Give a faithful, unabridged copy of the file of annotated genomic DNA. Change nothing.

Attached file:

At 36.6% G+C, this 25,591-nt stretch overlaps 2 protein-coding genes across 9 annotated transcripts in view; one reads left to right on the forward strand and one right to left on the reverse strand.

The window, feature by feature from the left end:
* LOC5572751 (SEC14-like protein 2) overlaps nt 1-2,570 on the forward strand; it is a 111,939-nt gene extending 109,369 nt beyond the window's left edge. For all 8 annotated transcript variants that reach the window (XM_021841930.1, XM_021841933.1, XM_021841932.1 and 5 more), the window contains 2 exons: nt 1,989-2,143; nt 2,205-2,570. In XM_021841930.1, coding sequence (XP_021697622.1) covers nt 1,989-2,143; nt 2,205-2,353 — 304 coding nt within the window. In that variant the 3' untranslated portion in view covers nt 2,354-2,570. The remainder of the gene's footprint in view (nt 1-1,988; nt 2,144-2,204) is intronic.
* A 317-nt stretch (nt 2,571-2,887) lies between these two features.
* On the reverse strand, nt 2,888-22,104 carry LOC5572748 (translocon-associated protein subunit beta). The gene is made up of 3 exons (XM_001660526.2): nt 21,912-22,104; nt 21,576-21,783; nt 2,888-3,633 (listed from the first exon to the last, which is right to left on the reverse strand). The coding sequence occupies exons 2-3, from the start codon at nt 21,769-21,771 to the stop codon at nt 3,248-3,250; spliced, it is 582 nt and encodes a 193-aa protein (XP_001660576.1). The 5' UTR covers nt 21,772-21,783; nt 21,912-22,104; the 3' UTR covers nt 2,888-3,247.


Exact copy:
At 36.6% G+C, this 25,591-nt stretch overlaps 2 protein-coding genes across 9 annotated transcripts in view; one reads left to right on the forward strand and one right to left on the reverse strand.

The window, feature by feature from the left end:
* LOC5572751 (SEC14-like protein 2) overlaps nt 1-2,570 on the forward strand; it is a 111,939-nt gene extending 109,369 nt beyond the window's left edge. For all 8 annotated transcript variants that reach the window (XM_021841930.1, XM_021841933.1, XM_021841932.1 and 5 more), the window contains 2 exons: nt 1,989-2,143; nt 2,205-2,570. In XM_021841930.1, coding sequence (XP_021697622.1) covers nt 1,989-2,143; nt 2,205-2,353 — 304 coding nt within the window. In that variant the 3' untranslated portion in view covers nt 2,354-2,570. The remainder of the gene's footprint in view (nt 1-1,988; nt 2,144-2,204) is intronic.
* A 317-nt stretch (nt 2,571-2,887) lies between these two features.
* On the reverse strand, nt 2,888-22,104 carry LOC5572748 (translocon-associated protein subunit beta). The gene is made up of 3 exons (XM_001660526.2): nt 21,912-22,104; nt 21,576-21,783; nt 2,888-3,633 (listed from the first exon to the last, which is right to left on the reverse strand). The coding sequence occupies exons 2-3, from the start codon at nt 21,769-21,771 to the stop codon at nt 3,248-3,250; spliced, it is 582 nt and encodes a 193-aa protein (XP_001660576.1). The 5' UTR covers nt 21,772-21,783; nt 21,912-22,104; the 3' UTR covers nt 2,888-3,247.